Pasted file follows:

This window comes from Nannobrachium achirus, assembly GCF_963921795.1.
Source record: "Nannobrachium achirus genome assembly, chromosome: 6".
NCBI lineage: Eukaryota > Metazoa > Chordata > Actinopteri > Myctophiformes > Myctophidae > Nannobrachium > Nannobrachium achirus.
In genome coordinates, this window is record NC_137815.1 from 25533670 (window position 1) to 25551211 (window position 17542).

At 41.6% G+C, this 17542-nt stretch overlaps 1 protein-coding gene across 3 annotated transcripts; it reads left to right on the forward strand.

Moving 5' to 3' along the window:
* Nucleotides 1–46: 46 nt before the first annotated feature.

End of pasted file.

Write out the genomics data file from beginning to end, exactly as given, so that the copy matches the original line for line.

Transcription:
This window comes from Nannobrachium achirus, assembly GCF_963921795.1.
Source record: "Nannobrachium achirus genome assembly, chromosome: 6".
NCBI lineage: Eukaryota > Metazoa > Chordata > Actinopteri > Myctophiformes > Myctophidae > Nannobrachium > Nannobrachium achirus.
In genome coordinates, this window is record NC_137815.1 from 25533670 (window position 1) to 25551211 (window position 17542).

At 41.6% G+C, this 17542-nt stretch overlaps 1 protein-coding gene across 3 annotated transcripts; it reads left to right on the forward strand.

Moving 5' to 3' along the window:
* Nucleotides 1–46: 46 nt before the first annotated feature.